Below is a chart of 10-year Treasury yields and the ratio between the Morgan Stanley Consumer Index and Cyclical Index.
The argument is that with long-term yields trending lower the offsetting trend for the consumer/cyclical index should be higher. However during those periods of time when yields are rising- as was the case from 2003 into 2007- the cyclicals will tend to outperform.
The chart shows that part of the ferocity of the 2008 market collapse came from the upwards ‘snap’ by the ratio as years of gains for cyclical assets on a relative basis evaporated. From there, however, ‘the market’ came to realization once again that emerging markets growth was still the only game in town. Rinse and repeat.
Our point is that no matter how strong the cyclical trend is we always have a vague sense of foreboding whenever we recall this particular chart. It could be- in fact we hope that this is the case- that in due course valuations for the consumer stocks will shrink sufficiently and growth prospects will improve so that the shift back to ‘consumer’ from ‘cyclical’ will take place in a bullish manner. Yet each and every time yields start to fall while copper and crude oil prices weaken we wonder whether we are on the edge of a replay of the second half of 2008. Pins and needles indeed.
Aside from all of this and returning to the here and now the key today may well rest with the weekly jobless claims report.
The next chart is from econoday.com and it shows the trend for new jobless claims from late 2008 to the present day. The peak for jobless claims was reached at the bottom for the S&P 500 Index in March of 2009 and the start of the recovery for the ‘laggard banks’ (which was rather brutally cut short this week) began when claims started to decline once again last autumn.
In a perfect world a sharp decline in claims would provide the markets with a cold splash of reality. The trend is not being led by Japan but is instead being driven by an improving U.S. employment situation. A bullish number today would go some ways towards halting the frantic flow of money out of equities and into bonds so that we can return to a somewhat firmer footing.
It is something of a stretch to argue that an act of God like the earthquake in Japan was chart-based but… we are in a flexible frame of mind today.
We are not going to argue that the earthquake was anticipated or that it was somehow preordained. We are merely going to make the attempt to set up the case that the markets were in a position to react negatively to some kind of Asian crisis.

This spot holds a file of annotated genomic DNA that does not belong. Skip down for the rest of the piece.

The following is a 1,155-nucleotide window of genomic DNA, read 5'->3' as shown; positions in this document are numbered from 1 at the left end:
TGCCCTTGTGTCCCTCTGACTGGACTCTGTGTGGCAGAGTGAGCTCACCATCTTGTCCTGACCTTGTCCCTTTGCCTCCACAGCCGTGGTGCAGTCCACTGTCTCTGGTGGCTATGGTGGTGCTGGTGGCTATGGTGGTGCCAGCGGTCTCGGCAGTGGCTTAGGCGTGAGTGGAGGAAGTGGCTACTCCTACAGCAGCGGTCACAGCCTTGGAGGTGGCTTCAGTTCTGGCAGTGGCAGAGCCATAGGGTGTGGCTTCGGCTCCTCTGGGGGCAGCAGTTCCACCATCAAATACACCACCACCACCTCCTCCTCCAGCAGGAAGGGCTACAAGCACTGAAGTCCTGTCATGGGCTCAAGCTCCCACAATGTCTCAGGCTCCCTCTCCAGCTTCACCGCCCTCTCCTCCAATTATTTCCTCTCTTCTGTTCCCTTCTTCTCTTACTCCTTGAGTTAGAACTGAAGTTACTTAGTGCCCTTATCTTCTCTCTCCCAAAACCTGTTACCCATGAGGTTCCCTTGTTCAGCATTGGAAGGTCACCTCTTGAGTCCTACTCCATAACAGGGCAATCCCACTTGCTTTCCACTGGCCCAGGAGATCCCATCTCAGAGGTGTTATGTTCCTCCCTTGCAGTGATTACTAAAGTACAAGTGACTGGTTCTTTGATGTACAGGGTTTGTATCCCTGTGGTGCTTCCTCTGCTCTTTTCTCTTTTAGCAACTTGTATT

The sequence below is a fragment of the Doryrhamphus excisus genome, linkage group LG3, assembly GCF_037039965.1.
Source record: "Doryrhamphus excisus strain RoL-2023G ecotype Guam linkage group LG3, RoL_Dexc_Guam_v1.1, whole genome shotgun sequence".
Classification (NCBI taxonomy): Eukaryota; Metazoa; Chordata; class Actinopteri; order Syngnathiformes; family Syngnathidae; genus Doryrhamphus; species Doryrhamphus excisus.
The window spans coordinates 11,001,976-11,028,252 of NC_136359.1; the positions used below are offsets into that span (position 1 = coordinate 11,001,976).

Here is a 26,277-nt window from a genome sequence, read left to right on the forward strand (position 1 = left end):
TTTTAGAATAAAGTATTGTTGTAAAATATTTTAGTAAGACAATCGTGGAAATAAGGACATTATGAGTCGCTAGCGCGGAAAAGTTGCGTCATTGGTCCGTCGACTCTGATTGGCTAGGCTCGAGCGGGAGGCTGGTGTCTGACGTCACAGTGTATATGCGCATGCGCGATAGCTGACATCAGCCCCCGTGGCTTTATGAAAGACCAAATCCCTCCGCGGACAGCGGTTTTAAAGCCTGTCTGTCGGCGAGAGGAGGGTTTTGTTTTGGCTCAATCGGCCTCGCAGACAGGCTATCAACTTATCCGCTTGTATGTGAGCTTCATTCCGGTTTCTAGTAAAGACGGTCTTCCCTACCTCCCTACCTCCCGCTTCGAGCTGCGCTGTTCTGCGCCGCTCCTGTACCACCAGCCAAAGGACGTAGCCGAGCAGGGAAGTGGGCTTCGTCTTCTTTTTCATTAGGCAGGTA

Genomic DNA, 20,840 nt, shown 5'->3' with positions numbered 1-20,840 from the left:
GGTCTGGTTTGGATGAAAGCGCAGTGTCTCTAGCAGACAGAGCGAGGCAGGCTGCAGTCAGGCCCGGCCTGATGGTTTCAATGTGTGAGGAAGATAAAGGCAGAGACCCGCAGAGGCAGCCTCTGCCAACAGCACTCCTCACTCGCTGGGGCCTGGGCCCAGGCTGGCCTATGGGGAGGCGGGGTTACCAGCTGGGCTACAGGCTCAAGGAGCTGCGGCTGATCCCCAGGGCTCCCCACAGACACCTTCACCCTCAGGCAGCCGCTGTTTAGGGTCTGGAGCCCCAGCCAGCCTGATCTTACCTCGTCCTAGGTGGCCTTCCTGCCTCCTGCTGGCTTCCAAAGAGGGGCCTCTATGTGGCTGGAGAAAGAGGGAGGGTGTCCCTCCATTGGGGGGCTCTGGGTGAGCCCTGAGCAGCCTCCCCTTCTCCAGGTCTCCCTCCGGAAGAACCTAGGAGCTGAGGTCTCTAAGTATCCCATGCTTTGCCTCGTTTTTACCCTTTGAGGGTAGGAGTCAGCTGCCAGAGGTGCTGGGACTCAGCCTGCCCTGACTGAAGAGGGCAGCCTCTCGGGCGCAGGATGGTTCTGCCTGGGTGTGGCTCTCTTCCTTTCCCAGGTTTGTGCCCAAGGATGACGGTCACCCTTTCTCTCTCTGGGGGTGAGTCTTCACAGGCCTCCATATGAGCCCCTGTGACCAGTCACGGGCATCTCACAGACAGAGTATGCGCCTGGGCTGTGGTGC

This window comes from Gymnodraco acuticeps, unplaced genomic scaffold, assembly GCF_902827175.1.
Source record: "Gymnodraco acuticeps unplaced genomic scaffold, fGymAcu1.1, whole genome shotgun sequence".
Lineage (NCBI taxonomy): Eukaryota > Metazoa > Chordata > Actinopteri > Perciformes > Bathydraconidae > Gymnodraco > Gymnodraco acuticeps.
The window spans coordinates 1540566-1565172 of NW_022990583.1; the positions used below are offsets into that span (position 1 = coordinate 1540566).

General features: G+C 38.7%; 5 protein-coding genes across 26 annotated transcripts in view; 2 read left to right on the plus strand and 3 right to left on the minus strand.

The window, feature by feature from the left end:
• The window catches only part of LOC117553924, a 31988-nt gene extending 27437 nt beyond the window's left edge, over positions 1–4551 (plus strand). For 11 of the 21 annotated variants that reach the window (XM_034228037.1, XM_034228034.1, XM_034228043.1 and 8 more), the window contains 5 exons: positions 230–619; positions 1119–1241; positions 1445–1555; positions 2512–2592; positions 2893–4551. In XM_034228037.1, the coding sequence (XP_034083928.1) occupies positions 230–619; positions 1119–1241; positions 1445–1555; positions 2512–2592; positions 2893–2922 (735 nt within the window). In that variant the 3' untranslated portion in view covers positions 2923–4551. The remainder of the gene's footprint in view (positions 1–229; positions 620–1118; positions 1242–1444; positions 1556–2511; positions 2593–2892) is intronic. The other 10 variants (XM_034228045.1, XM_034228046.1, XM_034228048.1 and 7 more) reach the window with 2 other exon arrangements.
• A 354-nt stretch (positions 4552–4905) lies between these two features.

The comparison starts with the events of 1996 and 1997. Keeping in mind that stronger crude oil prices have driven the trend since 1999 and that there have been very few periods of time in the last while where crude oil prices were actually weak compared to general commodity prices this is a likely place to begin.
In late 1996 the ratio between crude oil and the CRB Index rose to a peak. At right we compare this ratio with the Hang Seng Index from Hong Kong.
In the autumn of 1997 the Hang Seng Index ‘crashed’. We have argued on many occasions in the past that the collapse of the Hang Seng Index was preceded by the relative strength peak for oil prices.
Notice on the chart the ‘pivot’ upward for the Hang Seng Index in April of 1997 as it pushed to a peak into the late summer. The final bit of strength for this index through September of 1997 went with a sharp rally in the crude oil/CRB Index ratio.
Now… compare the sequence of events from 1997 with what has happened since early 2010. Below we show the crude oil/CRB Index ratio while we have replaced the Hang Seng Index with the Nikkei 225 Index from Japan.
The basic argument is that the trend for Asian growth- represented by Hong Kong in 1997 and Japan for the present time period- is similar to the trend for the crude oil/CRB Index ratio.
When the ratio starts to decline the underlying trend turns negative. Yet the markets have a tendency to fight the bearish trend for roughly nine months before finally succumbing to the weight of markets-based gravity.
The Nikkei displayed a ‘pivot’ in the autumn of last year that looks quite a bit like the ‘pivot’ on the chart of the Hang Seng Index. In both instances the final bit of strength for the indices occurred as the crude oil/CRB Index ratio made a late rally upwards.
The two points that we wished to make are as follows. First, if the relationship is really a similar as it appears then we are likely going to see a continuation of relative weakness for crude oil prices in the days and months ahead. Second, if the Nikkei 225 Index is at all similar to the Hang Seng Index from 1997 then perhaps we can draw a conclusion or two regarding the near-term action in the S&P 500 Index based on how the SPX reacted through and immediately following the ‘crash’ in the Hong Kong stock market. This will serve as our main focus on the following page.